Is My Cat Mad At Me? How to Tell If Your Cat Is Grumpy · The Wildest

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Is Your Cat Mad at You, Or Is That Just Their Face?

Cat behaviorist Kristiina Wilson on how to tell if your cat is grumpy — or just kind of like that.

by Sio Hornbuckle
December 12, 2022
Tattooed and pierced woman wearing a black and white striped shirt and holding an upset looking cat
Photo: Helena Lopes / Pexels

Let’s face it: cats can be kind of (really) grumpy. In their defense, they’re usually annoyed for totally valid reasons — loud sounds, unwanted physical contact, dirty bathrooms, etc. — that’d ruin any human’s mood, too. But sometimes they just kind of look like that. And unless you’re Sabrina the Teenage Witch, your cat probably isn’t speaking English to let you know what they’re thinking. That’s why it’s important for pet parents to learn how to interpret their animal’s body language to understand what they’re trying to tell us. The Wildest talked to cat behaviorist Kristiina Wilson to find out how we can spot a frustrated feline. 

Their Tail 

One of the most important clues about a cat’s mood is their tail. “A really happy cat who’s excited and happy to see you will have a tail up with a little bend in the tail,” Wilson says. “A cat who’s upset or fearful will have their tail down or tucked underneath their legs.” 

You also want to keep an eye on the movement of a cat’s tail. “Every cat is different,” Wilson reminds us. “But for the most part, cats will use rapid movement at the tail — especially the tail tip — to indicate aggravation or irritation. A slow wave of the tail is usually happiness.” A thumping tail can mean that a cat is annoyed.

Wilson notes that tail positions and their meanings mean pretty much the same thing in both dogs and cats. So, checking a cat’s tail is a good jumping-off point for people who are more used to dog body language. 

Their Ears 

Similarly to tail position, ear position is pretty standard when it comes to both dogs and cats. “Ears that are pointed up are positive,” Wilson says. “Ears that go back are angry, and when they’re down and back they’re fearful.”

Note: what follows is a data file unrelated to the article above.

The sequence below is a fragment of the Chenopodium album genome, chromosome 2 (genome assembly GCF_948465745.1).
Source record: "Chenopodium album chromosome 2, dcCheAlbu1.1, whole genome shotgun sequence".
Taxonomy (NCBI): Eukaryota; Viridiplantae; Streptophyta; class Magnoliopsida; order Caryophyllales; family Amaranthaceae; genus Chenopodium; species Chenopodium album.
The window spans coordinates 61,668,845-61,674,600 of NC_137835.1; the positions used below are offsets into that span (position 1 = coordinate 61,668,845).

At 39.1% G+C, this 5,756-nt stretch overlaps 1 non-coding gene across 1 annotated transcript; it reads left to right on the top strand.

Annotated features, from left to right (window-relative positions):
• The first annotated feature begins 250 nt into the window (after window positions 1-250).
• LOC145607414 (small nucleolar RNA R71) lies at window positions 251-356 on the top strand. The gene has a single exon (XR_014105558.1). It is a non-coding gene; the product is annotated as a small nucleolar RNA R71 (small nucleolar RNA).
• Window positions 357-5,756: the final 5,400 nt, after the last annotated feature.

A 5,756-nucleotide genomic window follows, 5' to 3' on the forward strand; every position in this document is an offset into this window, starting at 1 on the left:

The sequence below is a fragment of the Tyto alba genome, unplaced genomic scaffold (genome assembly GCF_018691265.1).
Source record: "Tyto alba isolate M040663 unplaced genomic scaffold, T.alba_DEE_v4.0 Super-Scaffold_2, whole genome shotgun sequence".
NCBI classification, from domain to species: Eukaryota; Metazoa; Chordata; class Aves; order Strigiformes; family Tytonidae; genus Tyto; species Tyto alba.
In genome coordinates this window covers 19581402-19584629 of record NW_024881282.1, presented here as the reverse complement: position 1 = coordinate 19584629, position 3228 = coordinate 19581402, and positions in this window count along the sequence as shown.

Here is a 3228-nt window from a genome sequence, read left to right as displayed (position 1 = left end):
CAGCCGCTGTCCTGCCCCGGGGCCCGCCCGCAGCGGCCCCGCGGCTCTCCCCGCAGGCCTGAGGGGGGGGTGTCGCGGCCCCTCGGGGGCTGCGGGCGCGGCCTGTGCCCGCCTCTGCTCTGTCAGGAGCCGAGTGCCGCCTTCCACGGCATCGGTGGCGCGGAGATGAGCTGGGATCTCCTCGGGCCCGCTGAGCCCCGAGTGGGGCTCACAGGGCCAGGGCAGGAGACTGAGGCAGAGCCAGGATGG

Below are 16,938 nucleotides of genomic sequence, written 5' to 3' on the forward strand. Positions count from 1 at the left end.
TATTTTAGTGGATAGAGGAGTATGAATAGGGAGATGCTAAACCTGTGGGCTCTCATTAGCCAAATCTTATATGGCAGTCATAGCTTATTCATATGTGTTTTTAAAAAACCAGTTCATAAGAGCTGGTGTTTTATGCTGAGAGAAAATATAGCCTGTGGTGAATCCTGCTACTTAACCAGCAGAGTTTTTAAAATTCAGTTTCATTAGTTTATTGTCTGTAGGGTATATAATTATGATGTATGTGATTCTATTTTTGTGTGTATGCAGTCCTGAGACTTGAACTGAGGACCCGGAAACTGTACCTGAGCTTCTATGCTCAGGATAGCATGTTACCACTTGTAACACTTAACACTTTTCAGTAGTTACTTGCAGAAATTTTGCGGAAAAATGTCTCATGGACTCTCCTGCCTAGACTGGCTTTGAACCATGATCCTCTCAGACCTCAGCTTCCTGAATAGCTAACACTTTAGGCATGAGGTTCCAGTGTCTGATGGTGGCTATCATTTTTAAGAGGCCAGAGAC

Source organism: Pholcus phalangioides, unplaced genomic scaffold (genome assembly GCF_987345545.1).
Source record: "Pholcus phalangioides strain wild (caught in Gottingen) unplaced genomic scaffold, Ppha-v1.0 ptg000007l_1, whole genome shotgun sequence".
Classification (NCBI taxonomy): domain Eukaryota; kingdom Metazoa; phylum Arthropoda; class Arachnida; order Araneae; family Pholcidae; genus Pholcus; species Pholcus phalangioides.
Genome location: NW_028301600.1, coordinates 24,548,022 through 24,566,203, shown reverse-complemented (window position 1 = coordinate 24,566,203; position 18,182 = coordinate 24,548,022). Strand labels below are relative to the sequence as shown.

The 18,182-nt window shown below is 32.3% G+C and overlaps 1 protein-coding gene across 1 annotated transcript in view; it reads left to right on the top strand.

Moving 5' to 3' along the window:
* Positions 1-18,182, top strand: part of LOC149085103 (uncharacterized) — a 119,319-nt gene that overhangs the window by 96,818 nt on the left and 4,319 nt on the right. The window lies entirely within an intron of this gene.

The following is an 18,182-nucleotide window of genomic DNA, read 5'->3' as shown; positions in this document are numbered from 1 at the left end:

Piloerection (Hair Standing on End)

Piloerection is when a cat’s hair stands straight up — you’ve probably seen this depicted in Halloween illustrations of jumping black cats. “When a cat does that, they are always, always either surprised or upset in some way,” Wilson explains. “They’re trying to make themself bigger. If you see a cat doing that, be careful around that cat, or see what’s going on that’s upsetting them.” 

Arched Back 

Like piloerection, an arched back is a recognizable Halloween posture. “The classic Halloween cat is a fearful cat, unfortunately,” Wilson says. “It’s a freaked-out cat.” A cat with an arched back is trying to appear larger, which is a sign that they might feel threatened. 


Some people find it shocking, but the truth is that a purring cat isn’t always a happy one. Purring is often an indication of relaxation, but “purring can also be used to self-soothe when a cat is in pain or when they’re very unhappy,” Wilson says. “You really want to monitor if something else is going on that’s the reason they’re purring. You could have a cat who’s in physical distress.” 

It’s important to remember that no one piece of body language can draw a concrete conclusion about your cat’s state of mind. “You want to look at all these things in conjunction,” Wilson says. “If you have a cat who’s otherwise seemingly happy but the pupils are dilated, it could just be that the cat is about to play or is playing and is about to pounce on something. You don’t want to take any one of these things and say, ‘Oh no, my cat is upset.’ You have to look at them holistically.”

And because cats are pros at hiding when they’re in pain, any behavioral change should be considered as a potential health concern, as well as an emotional one. If negative body language is accompanied by things like vocalization, low energy, or hiding, your cat should be taken to a vet to be sure they aren’t trying to grin and bear it through an injury or illness.

If you want to help chill out a grumpy cat, Wilson recommends slow blinking. It’s proven to calm cats and strengthen human-cat bonds, and you get a selfless excuse to stare at your pet. You can tell them, “It’s not creepy. It’s for your health.”

Sio Hornbuckle

Sio Hornbuckle is a writer living in New York City with their cat, Toni Collette.

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